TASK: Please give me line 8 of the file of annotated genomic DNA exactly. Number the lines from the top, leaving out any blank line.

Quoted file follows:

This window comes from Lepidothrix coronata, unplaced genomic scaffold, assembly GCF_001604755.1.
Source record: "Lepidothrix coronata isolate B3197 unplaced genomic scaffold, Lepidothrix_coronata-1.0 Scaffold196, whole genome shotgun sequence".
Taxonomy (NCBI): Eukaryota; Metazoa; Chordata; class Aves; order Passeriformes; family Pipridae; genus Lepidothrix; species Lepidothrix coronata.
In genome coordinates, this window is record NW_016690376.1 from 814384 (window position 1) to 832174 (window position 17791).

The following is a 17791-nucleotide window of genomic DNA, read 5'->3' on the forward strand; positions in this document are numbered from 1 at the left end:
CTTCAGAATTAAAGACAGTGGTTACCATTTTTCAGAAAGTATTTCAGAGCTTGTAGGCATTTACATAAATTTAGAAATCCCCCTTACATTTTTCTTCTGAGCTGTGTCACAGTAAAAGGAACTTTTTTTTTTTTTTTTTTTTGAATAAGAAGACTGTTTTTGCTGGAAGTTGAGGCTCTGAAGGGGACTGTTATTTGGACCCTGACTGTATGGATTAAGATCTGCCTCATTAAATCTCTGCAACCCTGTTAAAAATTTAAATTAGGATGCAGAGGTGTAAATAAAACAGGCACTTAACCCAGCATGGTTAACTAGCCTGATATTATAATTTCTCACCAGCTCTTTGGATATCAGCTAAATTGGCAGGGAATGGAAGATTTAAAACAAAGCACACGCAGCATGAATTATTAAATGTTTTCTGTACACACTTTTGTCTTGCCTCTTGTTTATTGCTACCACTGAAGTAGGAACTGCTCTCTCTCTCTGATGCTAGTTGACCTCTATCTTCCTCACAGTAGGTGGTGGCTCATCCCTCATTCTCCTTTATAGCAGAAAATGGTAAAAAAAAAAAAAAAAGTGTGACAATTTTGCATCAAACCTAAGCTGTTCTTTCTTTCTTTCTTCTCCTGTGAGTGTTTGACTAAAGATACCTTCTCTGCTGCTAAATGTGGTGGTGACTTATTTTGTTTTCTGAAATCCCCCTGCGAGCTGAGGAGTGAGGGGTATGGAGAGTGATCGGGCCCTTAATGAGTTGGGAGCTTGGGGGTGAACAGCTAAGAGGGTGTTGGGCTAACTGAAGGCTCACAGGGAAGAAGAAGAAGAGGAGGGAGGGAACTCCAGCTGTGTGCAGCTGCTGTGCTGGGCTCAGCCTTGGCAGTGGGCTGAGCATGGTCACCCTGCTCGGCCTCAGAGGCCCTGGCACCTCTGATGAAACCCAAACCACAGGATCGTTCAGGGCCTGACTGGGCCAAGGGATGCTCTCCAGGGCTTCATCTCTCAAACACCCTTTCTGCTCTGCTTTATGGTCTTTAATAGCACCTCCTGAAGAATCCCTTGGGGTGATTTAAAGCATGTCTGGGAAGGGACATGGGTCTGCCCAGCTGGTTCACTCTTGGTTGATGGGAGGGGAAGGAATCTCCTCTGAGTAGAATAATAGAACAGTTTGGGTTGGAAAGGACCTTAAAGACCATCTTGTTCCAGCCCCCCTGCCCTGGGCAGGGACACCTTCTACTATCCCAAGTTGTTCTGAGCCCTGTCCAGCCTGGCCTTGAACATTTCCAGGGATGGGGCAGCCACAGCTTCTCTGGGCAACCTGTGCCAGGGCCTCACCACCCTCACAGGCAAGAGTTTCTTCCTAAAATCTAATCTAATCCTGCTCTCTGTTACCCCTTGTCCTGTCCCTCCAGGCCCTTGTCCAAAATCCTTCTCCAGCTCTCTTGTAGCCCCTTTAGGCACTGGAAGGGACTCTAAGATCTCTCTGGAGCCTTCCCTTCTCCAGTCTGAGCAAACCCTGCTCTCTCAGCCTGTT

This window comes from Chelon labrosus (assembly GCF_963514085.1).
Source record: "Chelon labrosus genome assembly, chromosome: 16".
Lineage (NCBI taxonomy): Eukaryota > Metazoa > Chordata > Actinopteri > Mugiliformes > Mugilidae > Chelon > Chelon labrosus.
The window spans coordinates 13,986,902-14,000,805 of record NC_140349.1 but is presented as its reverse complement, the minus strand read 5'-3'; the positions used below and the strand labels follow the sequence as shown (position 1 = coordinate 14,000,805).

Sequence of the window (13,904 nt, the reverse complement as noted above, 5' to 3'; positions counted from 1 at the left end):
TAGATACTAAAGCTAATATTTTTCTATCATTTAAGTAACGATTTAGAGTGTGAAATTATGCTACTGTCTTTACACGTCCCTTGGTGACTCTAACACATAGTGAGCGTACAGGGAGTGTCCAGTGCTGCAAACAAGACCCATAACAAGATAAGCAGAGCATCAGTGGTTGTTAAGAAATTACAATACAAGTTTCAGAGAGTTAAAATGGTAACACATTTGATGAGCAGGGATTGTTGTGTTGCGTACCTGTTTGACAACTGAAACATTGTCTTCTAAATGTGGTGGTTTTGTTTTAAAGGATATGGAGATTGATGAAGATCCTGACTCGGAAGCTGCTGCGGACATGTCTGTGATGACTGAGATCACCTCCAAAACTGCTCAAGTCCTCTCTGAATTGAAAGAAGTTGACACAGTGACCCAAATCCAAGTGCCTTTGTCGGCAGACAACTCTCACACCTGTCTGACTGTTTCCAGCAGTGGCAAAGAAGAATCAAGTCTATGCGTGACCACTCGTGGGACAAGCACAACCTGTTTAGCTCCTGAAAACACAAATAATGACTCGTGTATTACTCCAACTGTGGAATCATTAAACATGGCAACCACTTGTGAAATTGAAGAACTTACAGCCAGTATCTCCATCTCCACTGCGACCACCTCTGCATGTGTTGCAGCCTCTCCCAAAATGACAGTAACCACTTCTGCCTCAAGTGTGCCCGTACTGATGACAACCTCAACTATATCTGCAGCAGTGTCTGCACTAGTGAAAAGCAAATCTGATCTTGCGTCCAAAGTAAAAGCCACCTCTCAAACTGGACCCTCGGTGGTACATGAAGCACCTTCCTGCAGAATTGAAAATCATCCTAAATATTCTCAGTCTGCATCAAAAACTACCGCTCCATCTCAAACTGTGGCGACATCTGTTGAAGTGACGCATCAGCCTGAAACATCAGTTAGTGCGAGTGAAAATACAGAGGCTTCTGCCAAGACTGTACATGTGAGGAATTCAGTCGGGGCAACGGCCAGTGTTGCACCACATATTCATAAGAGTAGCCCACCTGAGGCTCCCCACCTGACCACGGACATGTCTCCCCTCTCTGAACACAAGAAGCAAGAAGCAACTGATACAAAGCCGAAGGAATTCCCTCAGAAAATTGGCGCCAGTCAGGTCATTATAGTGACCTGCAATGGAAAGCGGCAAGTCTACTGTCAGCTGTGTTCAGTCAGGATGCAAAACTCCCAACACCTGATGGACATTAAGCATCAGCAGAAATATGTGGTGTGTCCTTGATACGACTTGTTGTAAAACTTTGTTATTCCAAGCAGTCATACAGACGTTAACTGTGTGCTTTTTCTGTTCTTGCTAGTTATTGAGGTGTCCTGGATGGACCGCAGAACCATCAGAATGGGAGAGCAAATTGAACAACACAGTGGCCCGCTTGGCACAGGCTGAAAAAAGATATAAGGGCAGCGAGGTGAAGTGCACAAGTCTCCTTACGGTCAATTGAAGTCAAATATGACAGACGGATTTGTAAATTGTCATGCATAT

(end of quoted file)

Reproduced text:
Source record: "Chelon labrosus genome assembly, chromosome: 16".